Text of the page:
The Lord's Supper

September 4, 2016

“Design the car for the life you want.” I saw this advertisement for Jaguar on Twitter the other day. “Design the car for the life you want.” Wow! What kind of life do you want? Do you know? And does a car have anything to do with it? Are you living the life that you want?

Does the life you want revolve around material things? Does it revolve around significant relationships? Does it revolve around having a certain kind of character and conduct? Is God a part of the life you want?

I recently read about a Jewish man named Andrew Klavan. He was raised by atheist parents, and yet they did observe Jewish customs. At his Bar mitzvah he declared himself a member of the Jewish faith. But he was lying and he knew it. In a leather box he kept the jewelry, watches, pens, and savings bonds worth thousands of dollars that had been given to him as gifts at his bar mitzvah. He knew he had betrayed his own integrity and so one winter night at the age of 13 he buried the box into the trash can so it would not be discovered by the garbage men. And he lived his life as an atheist.

What kind of life do you want? This morning I want to commend to you the life that only God can give through Jesus Christ. And as we have the Lord’s Table before us, let me say that the saving mercy of God is revealed at the Lord’s Table.


Psalm 78 is a very long psalm. It has 72 verses. Basically this psalm recounts the history of Israel up until the time of King David. Over and over in this psalm we read about how the people of Israel rebelled against the goodness of God in unbelief and disobedience. It recounts how the Lord chose the tribe of Judah by raising up David as the King of Israel. The psalm ends with King David reigning, as if to indicate that with David on the throne all is well. David is Israel’s ideal king. Of course we know that while David was a man after God’s own heart, he was flawed. He was Israel’s greatest king in the Old Testament. But a greater King was coming out of the line of David. His name is Jesus.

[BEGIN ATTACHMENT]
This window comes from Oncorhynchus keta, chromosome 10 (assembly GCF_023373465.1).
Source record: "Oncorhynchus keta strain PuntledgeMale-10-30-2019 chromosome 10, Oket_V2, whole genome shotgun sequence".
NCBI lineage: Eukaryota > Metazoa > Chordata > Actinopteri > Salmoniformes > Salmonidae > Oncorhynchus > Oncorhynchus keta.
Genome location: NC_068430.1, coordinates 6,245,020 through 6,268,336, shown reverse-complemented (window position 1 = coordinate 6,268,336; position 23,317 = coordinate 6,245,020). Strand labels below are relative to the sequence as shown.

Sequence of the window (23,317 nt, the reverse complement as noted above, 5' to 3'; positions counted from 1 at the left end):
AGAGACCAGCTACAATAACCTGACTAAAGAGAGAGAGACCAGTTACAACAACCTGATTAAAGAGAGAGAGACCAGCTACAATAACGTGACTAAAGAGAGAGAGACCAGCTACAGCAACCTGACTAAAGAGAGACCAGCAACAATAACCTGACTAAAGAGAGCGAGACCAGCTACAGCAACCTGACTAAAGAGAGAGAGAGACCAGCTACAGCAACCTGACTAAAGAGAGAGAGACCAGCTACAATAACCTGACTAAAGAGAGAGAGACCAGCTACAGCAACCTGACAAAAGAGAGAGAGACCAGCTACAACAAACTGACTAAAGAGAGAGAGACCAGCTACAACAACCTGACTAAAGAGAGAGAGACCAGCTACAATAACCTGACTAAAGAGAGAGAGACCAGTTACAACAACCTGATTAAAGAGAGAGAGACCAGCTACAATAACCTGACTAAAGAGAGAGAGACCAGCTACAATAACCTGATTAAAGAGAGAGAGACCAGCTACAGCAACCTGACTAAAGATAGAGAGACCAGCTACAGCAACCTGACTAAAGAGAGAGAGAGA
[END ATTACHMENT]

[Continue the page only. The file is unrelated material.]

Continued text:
In v.17-24 we read, “Yet they sinned still more against him, rebelling against the Most High in the desert. They tested God in their heart by demanding the food they craved. They spoke against God, saying, "Can God spread a table in the wilderness? He struck the rock so that water gushed out and streams overflowed. Can he also give bread or provide meat for his people?" Therefore, when the LORD heard, he was full of wrath; a fire was kindled against Jacob; his anger rose against Israel, because they did not believe in God and did not trust his saving power. Yet he commanded the skies above and opened the doors of heaven, and he rained down on them manna to eat and gave them the grain of heaven.”

What do you think? Can God spread a table in the wilderness? Most of us are familiar with this grain from heaven. It was called manna, and it appeared every morning on the ground. The people of Israel had to go out and collect enough to feed themselves for the day. If any was left over in the evening, it rotted. God provided this manna even during the 40 years of wilderness wandering until the entire generation who came out of Egypt died.

Despite Israel’s unbelief, rebellion, and disobedience, God mercifully set the table. He delivered his people from starvation. Manna was bread from heaven. The people were unable to provide food for themselves. They were in the desert. This manna was food that only God could give. And yet they continued to complain. In Num.11:6-8 we read, “But now our strength is dried up, and there is nothing at all but this manna to look at." Now the manna was like coriander seed, and its appearance like that of bdellium. The people went about and gathered it and ground it in handmills or beat it in mortars and boiled it in pots and made cakes of it. And the taste of it was like the taste of cakes baked with oil.” They developed various recipes for manna, but they grew weary of it.

There is a very obvious application for us. This is suggestive of how easy it is to take God’s saving mercy and grace for granted.  Manna was something no human ever thought up. It was completely God’s doing. But after many days it became boring. I’m sure I don’t need to remind us that the same is often true in regard to our salvation in Christ. Day after day of living in God’s grace can become boring. The joy of the Lord becomes old, even though his grace and mercy to us in Christ is renewed every day just as the manna came every morning. Surely this is one reason why the Lord’s Table is so important. It is a place of physical and spiritual remembering, renewal and refreshment.